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CLAS 3240: Magic in the Ancient World: Christianity

Magic in the Ancient World


A:Crucified figure on a tall cross with a short base. The wrists are tied to the cross, feet held as if hanging in the air, bearded head with long hair in profile to left.  Letters in the free field, above the head of the figure: υιε. Inscription in eight lines to the left and right of the image: πατηριη|σουχριστε|σοαμνωα|μωαωια|[.]σηιουω||[.]αρταννα|[- -]υσιου|[- -]ι[- -] → Υἱέ, Πατήρ, Ἰησοῦ Χριστέ. 'Son, Father, Jesus Christ', voces (J. Spier)
B: Rest of an inscription in ten lines: ιωε|ευαευιι|[.]ιουισυε|[.]αδητοφν|θιεσσετσκηε||
[.]μαναυηλα|στραπστκμη|φμειθωαρ|μεμπε|[- - -] → voces including vocales, βαδητοφωθ, variant of σατραπερκμηφ.

London, The British Museum G 1986,5-1,1, Image Campell Bonner

Sator Square

Acrostic Rotas-Sator Square ca. 165-256 A.D. Paint on plaster Object: 23.5 x 21 cm (9 1/4 x 8 1/4 in.) Yale-French Excavations at Dura-Europos, 1933.298 Yale Gallery

The Sator Square, ancestor of crosswords, is a famous word square in Latin. It is a word square containing a Latin palindrome featuring the words SATOR AREPO TENET OPERA ROTAS written in a square so that they may be read top-to-bottom, bottom-to-top, left-to-right, and right-to-left. Note that a word square is a special case of acrostic. It consists of a set of words, all having the same number of letters as the total number of words (the "order" of the square); when the words are written out in a square grid horizontally, the same set of words can be read vertically. So, the Sator square is a kind of crossword puzzle, rather than a mathematical magic square. The earliest known appearance of the Sator Square was found in the ruins of Herculaneum (an ancient Roman town) which was buried in the ash of Mt. Vesuvius in 79 AD. Therefore, its origins may well predate the Christian era. The Sator Square also forms a sentence, though its meaning is obscure. Possible translations of the phrase are 'The sower Arepo holds the wheels with effort' or 'The sower Arepo leads with his hand (work) the plough (wheels).' and 'The Great Sower holds in his hand all works; all works the Great Sower holds in his hand.' The word arepo is enigmatic, appearing nowhere else in Latin literature. Most of those who have studied the Sator Square agree that it is a proper name, either an adaptation of a non-Latin word or most likely a name invented specifically for this sentence.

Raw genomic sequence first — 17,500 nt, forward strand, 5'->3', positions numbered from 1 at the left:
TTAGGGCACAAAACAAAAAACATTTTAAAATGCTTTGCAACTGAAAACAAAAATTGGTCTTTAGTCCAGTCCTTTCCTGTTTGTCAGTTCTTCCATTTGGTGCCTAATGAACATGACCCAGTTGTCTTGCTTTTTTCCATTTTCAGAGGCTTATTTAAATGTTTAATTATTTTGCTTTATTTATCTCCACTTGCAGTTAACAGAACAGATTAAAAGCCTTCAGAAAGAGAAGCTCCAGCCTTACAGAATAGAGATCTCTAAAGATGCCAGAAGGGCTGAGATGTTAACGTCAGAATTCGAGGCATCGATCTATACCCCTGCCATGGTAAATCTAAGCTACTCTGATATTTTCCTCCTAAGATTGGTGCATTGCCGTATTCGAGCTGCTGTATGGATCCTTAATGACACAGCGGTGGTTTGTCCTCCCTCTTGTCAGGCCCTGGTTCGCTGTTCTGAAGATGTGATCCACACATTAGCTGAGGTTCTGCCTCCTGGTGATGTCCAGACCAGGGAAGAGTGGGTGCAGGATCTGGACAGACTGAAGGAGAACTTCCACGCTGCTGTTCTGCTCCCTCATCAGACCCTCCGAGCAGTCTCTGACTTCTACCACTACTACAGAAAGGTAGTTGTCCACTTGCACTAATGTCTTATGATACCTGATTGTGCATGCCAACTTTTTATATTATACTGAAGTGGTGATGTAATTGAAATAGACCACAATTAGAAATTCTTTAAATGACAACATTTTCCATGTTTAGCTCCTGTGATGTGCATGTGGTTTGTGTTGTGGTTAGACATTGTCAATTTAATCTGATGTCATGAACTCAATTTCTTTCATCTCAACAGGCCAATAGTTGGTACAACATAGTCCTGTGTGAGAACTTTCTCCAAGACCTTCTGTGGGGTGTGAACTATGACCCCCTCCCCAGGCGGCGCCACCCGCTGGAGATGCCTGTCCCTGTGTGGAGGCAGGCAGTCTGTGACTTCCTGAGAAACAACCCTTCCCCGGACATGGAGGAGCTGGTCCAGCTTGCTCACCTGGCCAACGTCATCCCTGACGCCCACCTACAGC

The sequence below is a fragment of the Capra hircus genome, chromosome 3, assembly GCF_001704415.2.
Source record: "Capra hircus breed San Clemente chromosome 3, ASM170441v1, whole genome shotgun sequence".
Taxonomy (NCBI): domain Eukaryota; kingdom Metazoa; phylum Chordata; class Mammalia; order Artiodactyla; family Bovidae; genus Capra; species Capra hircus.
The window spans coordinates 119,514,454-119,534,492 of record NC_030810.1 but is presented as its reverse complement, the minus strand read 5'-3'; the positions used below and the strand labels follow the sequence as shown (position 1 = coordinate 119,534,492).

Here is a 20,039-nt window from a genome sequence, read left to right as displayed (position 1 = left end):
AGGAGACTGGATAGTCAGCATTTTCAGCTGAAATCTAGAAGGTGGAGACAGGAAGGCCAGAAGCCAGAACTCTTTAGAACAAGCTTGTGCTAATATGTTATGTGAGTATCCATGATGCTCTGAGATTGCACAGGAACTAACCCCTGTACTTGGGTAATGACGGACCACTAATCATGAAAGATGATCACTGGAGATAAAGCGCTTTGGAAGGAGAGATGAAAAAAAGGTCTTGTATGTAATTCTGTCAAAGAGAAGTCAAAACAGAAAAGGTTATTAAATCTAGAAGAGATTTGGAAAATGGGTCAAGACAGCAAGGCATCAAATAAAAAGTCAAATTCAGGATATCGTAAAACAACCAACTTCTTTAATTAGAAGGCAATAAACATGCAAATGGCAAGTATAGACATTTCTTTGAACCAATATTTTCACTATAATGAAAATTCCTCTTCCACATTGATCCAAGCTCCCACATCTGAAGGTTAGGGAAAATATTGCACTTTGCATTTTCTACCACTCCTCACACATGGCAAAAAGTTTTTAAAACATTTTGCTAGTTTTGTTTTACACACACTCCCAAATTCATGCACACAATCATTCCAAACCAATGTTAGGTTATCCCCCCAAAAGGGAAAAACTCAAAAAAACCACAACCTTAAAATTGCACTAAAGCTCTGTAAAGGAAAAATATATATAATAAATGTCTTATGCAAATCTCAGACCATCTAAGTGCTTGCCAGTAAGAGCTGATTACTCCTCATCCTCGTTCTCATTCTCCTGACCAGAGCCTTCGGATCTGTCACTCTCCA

Magic Papyrus

Spell to cast out every unclean spirit (London Oriental Manuscript 6796 [4]). Photo: Marvin Meyer and Richard Smith. Coptic magic papyrus of the 6th century with a sketch of the Crucifixion

The name ‘Jesus’ also appears as a means of magical self-identification. In this sixth-century exorcistic incantation entitled ‘spell to cast out every unclean spirit’ the magician uses the familiar ‘I am’ formula to identify himself with Jesus (‘I am Jesus Christ’). A crucifixion scene also accompanies the main text  and the spirit of Jesus is invoked through an elaborate ritual of adjurations and offerings during which the magician states:

‘I adjure you, father, by Orpha, that is your entire body, and Orphamiel, that is
the great finger of your right hand, that you send me Jesus Christ…
The incorporation of Jesus’ name into magical procedures indicates that Jesus was considered by many magicians in the first centuries, particularly those responsible for constructing these texts, to be a powerful magician and consequently a potent source of authority for their spells. In addition, the attempts to control Jesus’ spirit that appear in many of the later Christian magical texts suggest that he had fallen victim to the procedures with which he was charged during his lifetime; the manipulator had become the manipulated. Ultimately, if the accusations of magic made by the opponents of Jesus were proven to be unfounded and malicious lies and the techniques of magical practice in the Gospels were entirely fabricated by the Gospel authors or completely innocent methods of healing, then the indisputable fact remains that, like many other miracle-workers who flirted on the boundaries of magic, Jesus was considered by some during his lifetime to be a capable magician and he remained closely associated with magic following his death. For full text, see Meyer and Smith, Ancient Christian Magic, pp. 290 – 291.)